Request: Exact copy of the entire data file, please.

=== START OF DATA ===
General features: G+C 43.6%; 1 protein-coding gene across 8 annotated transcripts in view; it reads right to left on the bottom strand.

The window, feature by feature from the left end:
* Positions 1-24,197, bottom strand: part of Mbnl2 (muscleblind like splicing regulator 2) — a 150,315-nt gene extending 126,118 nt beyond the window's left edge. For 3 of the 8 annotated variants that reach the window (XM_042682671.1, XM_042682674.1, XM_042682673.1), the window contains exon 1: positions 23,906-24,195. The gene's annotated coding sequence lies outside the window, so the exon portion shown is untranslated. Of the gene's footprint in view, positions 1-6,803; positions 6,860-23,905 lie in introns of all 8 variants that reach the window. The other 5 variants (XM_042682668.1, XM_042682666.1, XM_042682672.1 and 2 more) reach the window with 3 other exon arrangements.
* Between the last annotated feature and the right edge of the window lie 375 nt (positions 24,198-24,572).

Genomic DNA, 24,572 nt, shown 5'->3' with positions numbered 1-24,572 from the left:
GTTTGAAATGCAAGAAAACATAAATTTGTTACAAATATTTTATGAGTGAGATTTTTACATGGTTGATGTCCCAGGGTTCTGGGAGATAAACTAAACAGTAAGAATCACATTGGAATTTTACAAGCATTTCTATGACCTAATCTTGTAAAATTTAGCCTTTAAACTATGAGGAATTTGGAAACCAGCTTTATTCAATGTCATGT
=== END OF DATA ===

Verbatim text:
General features: G+C 43.6%; 1 protein-coding gene across 8 annotated transcripts in view; it reads right to left on the bottom strand.

The window, feature by feature from the left end:
* Positions 1-24,197, bottom strand: part of Mbnl2 (muscleblind like splicing regulator 2) — a 150,315-nt gene extending 126,118 nt beyond the window's left edge. For 3 of the 8 annotated variants that reach the window (XM_042682671.1, XM_042682674.1, XM_042682673.1), the window contains exon 1: positions 23,906-24,195. The gene's annotated coding sequence lies outside the window, so the exon portion shown is untranslated. Of the gene's footprint in view, positions 1-6,803; positions 6,860-23,905 lie in introns of all 8 variants that reach the window. The other 5 variants (XM_042682668.1, XM_042682666.1, XM_042682672.1 and 2 more) reach the window with 3 other exon arrangements.
* Between the last annotated feature and the right edge of the window lie 375 nt (positions 24,198-24,572).

Genomic DNA, 24,572 nt, shown 5'->3' with positions numbered 1-24,572 from the left:
GTTTGAAATGCAAGAAAACATAAATTTGTTACAAATATTTTATGAGTGAGATTTTTACATGGTTGATGTCCCAGGGTTCTGGGAGATAAACTAAACAGTAAGAATCACATTGGAATTTTACAAGCATTTCTATGACCTAATCTTGTAAAATTTAGCCTTTAAACTATGAGGAATTTGGAAACCAGCTTTATTCAATGTCATGT